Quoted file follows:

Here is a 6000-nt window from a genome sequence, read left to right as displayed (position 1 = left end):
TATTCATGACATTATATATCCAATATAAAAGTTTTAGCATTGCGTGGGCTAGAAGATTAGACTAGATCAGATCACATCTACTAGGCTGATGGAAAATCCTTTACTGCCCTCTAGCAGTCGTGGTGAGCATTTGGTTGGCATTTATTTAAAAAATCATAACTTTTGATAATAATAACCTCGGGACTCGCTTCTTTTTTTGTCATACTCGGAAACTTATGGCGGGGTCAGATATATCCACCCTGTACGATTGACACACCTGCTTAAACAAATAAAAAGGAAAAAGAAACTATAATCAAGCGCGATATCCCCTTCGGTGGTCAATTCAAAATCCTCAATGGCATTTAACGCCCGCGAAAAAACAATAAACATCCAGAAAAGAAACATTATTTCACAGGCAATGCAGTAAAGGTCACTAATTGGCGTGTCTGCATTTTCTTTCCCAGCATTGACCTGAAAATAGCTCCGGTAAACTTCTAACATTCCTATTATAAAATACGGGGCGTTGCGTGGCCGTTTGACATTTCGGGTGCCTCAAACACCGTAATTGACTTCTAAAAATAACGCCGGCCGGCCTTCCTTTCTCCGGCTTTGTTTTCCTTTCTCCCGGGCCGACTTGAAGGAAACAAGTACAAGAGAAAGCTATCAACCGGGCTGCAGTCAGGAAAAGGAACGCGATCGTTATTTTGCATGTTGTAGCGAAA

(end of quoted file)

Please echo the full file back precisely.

Here is a 6000-nt window from a genome sequence, read left to right as displayed (position 1 = left end):
TATTCATGACATTATATATCCAATATAAAAGTTTTAGCATTGCGTGGGCTAGAAGATTAGACTAGATCAGATCACATCTACTAGGCTGATGGAAAATCCTTTACTGCCCTCTAGCAGTCGTGGTGAGCATTTGGTTGGCATTTATTTAAAAAATCATAACTTTTGATAATAATAACCTCGGGACTCGCTTCTTTTTTTGTCATACTCGGAAACTTATGGCGGGGTCAGATATATCCACCCTGTACGATTGACACACCTGCTTAAACAAATAAAAAGGAAAAAGAAACTATAATCAAGCGCGATATCCCCTTCGGTGGTCAATTCAAAATCCTCAATGGCATTTAACGCCCGCGAAAAAACAATAAACATCCAGAAAAGAAACATTATTTCACAGGCAATGCAGTAAAGGTCACTAATTGGCGTGTCTGCATTTTCTTTCCCAGCATTGACCTGAAAATAGCTCCGGTAAACTTCTAACATTCCTATTATAAAATACGGGGCGTTGCGTGGCCGTTTGACATTTCGGGTGCCTCAAACACCGTAATTGACTTCTAAAAATAACGCCGGCCGGCCTTCCTTTCTCCGGCTTTGTTTTCCTTTCTCCCGGGCCGACTTGAAGGAAACAAGTACAAGAGAAAGCTATCAACCGGGCTGCAGTCAGGAAAAGGAACGCGATCGTTATTTTGCATGTTGTAGCGAAA